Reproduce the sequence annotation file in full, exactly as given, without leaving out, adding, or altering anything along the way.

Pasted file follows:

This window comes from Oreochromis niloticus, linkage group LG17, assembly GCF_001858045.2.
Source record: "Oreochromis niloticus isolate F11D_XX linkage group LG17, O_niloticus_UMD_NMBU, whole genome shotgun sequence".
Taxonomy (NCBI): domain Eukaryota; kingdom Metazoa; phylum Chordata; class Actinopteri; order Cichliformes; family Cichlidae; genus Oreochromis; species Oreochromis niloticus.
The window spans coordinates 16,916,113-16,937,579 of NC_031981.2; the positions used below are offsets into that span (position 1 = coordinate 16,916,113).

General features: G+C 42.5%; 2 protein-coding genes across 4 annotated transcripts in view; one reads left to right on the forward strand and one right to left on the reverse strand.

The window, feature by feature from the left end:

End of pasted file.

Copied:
This window comes from Oreochromis niloticus, linkage group LG17, assembly GCF_001858045.2.
Source record: "Oreochromis niloticus isolate F11D_XX linkage group LG17, O_niloticus_UMD_NMBU, whole genome shotgun sequence".
Taxonomy (NCBI): domain Eukaryota; kingdom Metazoa; phylum Chordata; class Actinopteri; order Cichliformes; family Cichlidae; genus Oreochromis; species Oreochromis niloticus.
The window spans coordinates 16,916,113-16,937,579 of NC_031981.2; the positions used below are offsets into that span (position 1 = coordinate 16,916,113).

General features: G+C 42.5%; 2 protein-coding genes across 4 annotated transcripts in view; one reads left to right on the forward strand and one right to left on the reverse strand.

The window, feature by feature from the left end: